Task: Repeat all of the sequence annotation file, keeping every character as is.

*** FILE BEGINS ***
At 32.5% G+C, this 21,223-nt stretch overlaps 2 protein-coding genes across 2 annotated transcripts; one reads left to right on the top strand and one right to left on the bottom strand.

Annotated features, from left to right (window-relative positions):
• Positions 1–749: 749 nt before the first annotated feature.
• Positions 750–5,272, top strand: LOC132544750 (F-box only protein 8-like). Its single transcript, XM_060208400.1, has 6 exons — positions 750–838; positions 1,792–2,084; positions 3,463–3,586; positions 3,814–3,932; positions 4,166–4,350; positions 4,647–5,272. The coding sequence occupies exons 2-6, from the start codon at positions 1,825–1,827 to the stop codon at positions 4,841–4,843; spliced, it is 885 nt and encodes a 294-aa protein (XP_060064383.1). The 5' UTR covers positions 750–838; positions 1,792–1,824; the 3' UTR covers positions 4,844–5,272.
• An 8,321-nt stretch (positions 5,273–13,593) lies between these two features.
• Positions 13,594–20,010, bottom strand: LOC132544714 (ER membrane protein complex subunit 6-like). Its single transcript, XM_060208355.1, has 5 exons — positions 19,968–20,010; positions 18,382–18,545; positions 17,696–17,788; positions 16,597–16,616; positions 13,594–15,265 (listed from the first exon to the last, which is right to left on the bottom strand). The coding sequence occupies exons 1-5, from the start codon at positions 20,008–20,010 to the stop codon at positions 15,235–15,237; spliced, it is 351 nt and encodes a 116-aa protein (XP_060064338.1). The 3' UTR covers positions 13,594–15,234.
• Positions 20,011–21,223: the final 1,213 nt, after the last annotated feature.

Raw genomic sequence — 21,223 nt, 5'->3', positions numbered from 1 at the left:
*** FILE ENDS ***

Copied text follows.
At 32.5% G+C, this 21,223-nt stretch overlaps 2 protein-coding genes across 2 annotated transcripts; one reads left to right on the top strand and one right to left on the bottom strand.

Annotated features, from left to right (window-relative positions):
• Positions 1–749: 749 nt before the first annotated feature.
• Positions 750–5,272, top strand: LOC132544750 (F-box only protein 8-like). Its single transcript, XM_060208400.1, has 6 exons — positions 750–838; positions 1,792–2,084; positions 3,463–3,586; positions 3,814–3,932; positions 4,166–4,350; positions 4,647–5,272. The coding sequence occupies exons 2-6, from the start codon at positions 1,825–1,827 to the stop codon at positions 4,841–4,843; spliced, it is 885 nt and encodes a 294-aa protein (XP_060064383.1). The 5' UTR covers positions 750–838; positions 1,792–1,824; the 3' UTR covers positions 4,844–5,272.
• An 8,321-nt stretch (positions 5,273–13,593) lies between these two features.
• Positions 13,594–20,010, bottom strand: LOC132544714 (ER membrane protein complex subunit 6-like). Its single transcript, XM_060208355.1, has 5 exons — positions 19,968–20,010; positions 18,382–18,545; positions 17,696–17,788; positions 16,597–16,616; positions 13,594–15,265 (listed from the first exon to the last, which is right to left on the bottom strand). The coding sequence occupies exons 1-5, from the start codon at positions 20,008–20,010 to the stop codon at positions 15,235–15,237; spliced, it is 351 nt and encodes a 116-aa protein (XP_060064338.1). The 3' UTR covers positions 13,594–15,234.
• Positions 20,011–21,223: the final 1,213 nt, after the last annotated feature.

Raw genomic sequence — 21,223 nt, 5'->3', positions numbered from 1 at the left: